A Place for All Women

Posts tagged ‘Gossip’

Worn Out on Words

          The rooster doesn’t seem to know the difference in daylight and dark.  He crows in the morning, he crows at night, and Rooster edgeat high noon, sun shining, or rain clouds forming, he perches somewhere near and wears us out with his cock-a-doodle-doo’ing.  Likewise, his harem of chickens cackle on all day, boasting of their latest egg laying experience, while those of us at the horse barn get caught up in the chaotic cacophony.

            It’s not unlike the commotion of constant chitchat, which seems to ensue at work, home, or any other event where co-workers, family or friends flock together.  Someone doesn’t meet our expectations and we assume justification in trash talking them to anyone willing to listen.  We are overworked, under-appreciated, taken advantage of, and now we feel we have a green light for gossip. chickens at barn edge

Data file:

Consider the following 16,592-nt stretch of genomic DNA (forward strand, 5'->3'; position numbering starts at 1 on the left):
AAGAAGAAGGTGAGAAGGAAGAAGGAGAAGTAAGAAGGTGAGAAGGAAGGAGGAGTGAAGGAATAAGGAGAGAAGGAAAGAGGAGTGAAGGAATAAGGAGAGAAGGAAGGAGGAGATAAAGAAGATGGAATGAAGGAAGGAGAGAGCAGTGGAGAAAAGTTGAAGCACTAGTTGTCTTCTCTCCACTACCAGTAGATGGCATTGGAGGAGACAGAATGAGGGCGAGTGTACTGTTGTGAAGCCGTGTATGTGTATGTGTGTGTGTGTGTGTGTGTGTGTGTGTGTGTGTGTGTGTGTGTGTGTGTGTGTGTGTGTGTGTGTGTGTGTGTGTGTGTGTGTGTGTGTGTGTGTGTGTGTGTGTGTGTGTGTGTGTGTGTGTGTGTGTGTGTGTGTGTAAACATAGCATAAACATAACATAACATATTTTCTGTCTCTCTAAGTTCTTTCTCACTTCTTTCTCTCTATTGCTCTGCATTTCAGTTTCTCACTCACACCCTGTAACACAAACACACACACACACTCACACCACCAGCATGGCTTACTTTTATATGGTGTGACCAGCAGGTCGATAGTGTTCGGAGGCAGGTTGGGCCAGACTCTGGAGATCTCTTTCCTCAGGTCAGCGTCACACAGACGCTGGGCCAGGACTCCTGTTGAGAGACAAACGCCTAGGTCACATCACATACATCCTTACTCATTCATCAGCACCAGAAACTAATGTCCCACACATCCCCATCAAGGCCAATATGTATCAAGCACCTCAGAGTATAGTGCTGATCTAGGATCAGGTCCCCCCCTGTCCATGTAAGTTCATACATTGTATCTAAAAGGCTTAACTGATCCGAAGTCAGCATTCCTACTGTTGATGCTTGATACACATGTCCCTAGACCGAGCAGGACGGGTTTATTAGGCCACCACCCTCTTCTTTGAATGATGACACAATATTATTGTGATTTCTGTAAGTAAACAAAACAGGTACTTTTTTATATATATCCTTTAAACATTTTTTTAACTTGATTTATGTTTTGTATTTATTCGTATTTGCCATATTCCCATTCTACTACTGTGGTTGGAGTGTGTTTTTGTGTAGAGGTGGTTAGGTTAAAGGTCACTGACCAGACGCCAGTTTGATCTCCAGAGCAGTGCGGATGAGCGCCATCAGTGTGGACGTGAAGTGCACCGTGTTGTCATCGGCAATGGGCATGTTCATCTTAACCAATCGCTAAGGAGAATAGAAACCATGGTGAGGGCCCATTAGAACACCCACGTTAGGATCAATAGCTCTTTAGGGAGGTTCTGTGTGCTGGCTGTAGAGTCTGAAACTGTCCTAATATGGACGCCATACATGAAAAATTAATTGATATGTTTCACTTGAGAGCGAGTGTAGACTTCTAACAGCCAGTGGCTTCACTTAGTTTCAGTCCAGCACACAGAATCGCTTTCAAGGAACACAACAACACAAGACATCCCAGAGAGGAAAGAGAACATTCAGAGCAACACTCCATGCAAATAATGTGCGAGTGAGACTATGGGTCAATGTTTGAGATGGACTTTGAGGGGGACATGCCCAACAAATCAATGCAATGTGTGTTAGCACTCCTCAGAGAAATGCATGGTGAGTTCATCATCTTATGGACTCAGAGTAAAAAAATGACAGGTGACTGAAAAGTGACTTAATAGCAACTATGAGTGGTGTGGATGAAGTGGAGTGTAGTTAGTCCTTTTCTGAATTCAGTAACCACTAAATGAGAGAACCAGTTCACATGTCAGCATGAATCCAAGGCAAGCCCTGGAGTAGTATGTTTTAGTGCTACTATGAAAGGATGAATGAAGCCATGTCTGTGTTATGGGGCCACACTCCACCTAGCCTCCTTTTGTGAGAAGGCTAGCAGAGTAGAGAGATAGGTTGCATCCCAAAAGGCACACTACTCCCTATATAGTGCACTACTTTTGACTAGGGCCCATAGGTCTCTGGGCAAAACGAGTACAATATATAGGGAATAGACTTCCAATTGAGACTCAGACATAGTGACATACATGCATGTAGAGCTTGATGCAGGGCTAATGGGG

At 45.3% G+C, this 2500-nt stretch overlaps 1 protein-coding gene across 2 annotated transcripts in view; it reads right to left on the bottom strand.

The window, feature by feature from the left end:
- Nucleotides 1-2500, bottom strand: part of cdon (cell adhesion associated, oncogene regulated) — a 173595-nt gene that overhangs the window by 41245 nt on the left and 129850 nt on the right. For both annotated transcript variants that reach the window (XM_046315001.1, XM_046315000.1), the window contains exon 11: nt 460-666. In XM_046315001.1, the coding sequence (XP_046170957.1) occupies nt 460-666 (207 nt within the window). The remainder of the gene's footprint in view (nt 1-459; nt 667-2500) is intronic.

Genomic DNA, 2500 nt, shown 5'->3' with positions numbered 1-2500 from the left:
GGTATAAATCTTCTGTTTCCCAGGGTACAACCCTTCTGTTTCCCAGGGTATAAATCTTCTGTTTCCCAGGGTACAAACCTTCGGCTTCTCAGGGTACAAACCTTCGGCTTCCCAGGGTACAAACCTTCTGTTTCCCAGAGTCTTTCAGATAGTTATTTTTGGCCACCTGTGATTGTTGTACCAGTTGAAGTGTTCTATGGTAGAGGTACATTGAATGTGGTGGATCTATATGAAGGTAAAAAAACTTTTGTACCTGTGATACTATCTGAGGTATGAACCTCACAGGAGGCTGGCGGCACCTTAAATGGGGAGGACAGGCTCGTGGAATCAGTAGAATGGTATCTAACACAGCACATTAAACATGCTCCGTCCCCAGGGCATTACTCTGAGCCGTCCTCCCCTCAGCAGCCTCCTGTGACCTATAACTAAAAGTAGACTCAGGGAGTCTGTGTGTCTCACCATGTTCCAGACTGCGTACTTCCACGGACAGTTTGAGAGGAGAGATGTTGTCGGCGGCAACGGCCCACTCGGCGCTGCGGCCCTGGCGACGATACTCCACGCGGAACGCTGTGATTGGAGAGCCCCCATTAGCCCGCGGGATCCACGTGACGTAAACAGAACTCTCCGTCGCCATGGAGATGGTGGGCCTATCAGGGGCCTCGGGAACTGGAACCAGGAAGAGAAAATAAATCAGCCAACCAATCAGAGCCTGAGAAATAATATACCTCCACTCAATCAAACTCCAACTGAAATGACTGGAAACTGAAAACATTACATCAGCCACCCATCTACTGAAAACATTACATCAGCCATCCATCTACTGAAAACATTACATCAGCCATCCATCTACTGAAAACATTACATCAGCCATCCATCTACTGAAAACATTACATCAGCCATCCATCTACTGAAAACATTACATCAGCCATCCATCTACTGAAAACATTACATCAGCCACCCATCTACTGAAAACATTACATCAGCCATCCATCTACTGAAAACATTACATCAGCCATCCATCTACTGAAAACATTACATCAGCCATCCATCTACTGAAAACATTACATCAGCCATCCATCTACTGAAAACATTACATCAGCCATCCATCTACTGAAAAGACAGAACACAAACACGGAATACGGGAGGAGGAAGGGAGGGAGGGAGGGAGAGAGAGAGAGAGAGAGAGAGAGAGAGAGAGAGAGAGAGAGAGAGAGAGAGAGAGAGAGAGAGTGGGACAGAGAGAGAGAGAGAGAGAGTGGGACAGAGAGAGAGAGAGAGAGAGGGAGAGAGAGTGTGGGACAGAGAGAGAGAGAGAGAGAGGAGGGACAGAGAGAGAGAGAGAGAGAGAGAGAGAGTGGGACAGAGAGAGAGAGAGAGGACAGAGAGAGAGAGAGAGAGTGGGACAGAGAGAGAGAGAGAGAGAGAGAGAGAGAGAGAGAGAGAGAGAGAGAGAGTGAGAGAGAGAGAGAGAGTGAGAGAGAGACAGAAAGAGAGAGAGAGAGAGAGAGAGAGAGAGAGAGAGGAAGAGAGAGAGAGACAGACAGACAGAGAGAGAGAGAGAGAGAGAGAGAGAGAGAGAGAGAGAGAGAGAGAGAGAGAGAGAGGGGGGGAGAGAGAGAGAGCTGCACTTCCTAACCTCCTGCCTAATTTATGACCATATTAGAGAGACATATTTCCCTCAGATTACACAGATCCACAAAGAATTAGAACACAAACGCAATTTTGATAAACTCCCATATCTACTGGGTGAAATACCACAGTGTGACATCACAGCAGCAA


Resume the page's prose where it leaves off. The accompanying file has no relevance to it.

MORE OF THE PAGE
A family member decides to ditch a once-in-a-lifetime event, and we feel we have every right to replay what they’ve done, long after they’ve forgotten it themselves.   A friend makes a foolish choice and they are fodder for tantalizing talk at the dinner table.  Someone is rude to us for no reason and the gloves come all the way off.  A boss places unreasonable demands on us and we just have to let off steam.  Venting is therapeutic.  Or, so it seems.  In reality, it’s one of the easiest traps to slip into, and one of the hardest to escape.  While we are fanning the flames, we’re the ones getting burned.  It wears us down mentally, physically, and anyone with half a conscious begins to feel guilty.  But we continue to convince ourselves it’s our duty to rake the “really guilty ones” over the coals.